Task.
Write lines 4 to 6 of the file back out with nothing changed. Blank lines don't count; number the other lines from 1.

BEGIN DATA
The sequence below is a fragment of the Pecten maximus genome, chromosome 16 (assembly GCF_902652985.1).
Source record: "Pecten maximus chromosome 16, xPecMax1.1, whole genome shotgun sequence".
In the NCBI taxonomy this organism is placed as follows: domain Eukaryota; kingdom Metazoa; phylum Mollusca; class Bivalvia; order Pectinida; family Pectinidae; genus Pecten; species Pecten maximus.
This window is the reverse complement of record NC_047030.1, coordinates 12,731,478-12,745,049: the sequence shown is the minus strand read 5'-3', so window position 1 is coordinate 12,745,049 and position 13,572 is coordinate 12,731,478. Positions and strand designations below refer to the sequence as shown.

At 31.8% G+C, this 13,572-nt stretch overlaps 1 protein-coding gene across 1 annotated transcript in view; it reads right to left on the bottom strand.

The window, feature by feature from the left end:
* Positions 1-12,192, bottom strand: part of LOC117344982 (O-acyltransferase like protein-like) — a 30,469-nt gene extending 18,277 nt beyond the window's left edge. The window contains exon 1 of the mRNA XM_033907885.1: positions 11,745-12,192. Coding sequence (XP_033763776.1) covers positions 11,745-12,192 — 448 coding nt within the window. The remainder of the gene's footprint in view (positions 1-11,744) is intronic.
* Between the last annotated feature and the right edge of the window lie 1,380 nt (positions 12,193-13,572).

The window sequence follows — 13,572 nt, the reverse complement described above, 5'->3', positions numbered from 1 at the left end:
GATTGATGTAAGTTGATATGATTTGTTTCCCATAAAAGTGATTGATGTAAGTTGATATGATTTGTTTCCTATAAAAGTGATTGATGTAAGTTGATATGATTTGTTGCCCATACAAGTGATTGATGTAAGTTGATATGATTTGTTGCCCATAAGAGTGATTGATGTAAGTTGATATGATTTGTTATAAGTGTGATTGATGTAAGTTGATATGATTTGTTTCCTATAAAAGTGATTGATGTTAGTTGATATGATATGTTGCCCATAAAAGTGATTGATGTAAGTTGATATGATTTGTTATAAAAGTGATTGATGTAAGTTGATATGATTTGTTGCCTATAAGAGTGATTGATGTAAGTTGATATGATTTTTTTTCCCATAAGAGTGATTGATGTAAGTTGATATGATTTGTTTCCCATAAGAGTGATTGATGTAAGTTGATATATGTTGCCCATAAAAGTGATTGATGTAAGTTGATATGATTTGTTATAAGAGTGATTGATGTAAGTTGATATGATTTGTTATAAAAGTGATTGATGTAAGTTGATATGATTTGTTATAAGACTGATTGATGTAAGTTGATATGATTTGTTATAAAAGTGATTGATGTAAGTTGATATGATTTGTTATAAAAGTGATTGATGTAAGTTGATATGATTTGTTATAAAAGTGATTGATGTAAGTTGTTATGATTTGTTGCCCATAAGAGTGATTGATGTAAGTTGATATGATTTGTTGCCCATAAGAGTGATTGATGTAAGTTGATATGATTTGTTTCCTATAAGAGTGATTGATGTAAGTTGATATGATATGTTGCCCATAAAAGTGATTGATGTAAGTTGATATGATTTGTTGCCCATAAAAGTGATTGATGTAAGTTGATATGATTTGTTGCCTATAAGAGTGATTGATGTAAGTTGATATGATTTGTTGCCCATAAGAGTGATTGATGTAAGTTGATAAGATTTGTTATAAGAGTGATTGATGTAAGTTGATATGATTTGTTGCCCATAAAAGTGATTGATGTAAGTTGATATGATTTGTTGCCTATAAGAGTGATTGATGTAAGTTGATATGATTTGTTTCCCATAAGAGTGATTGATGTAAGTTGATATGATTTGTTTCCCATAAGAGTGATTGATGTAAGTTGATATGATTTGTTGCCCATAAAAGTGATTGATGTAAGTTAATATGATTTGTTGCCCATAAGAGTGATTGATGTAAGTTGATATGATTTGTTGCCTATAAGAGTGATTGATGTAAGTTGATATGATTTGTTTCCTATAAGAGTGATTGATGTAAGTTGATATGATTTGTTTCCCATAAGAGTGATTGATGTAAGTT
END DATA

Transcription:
This window is the reverse complement of record NC_047030.1, coordinates 12,731,478-12,745,049: the sequence shown is the minus strand read 5'-3', so window position 1 is coordinate 12,745,049 and position 13,572 is coordinate 12,731,478. Positions and strand designations below refer to the sequence as shown.

At 31.8% G+C, this 13,572-nt stretch overlaps 1 protein-coding gene across 1 annotated transcript in view; it reads right to left on the bottom strand.

The window, feature by feature from the left end: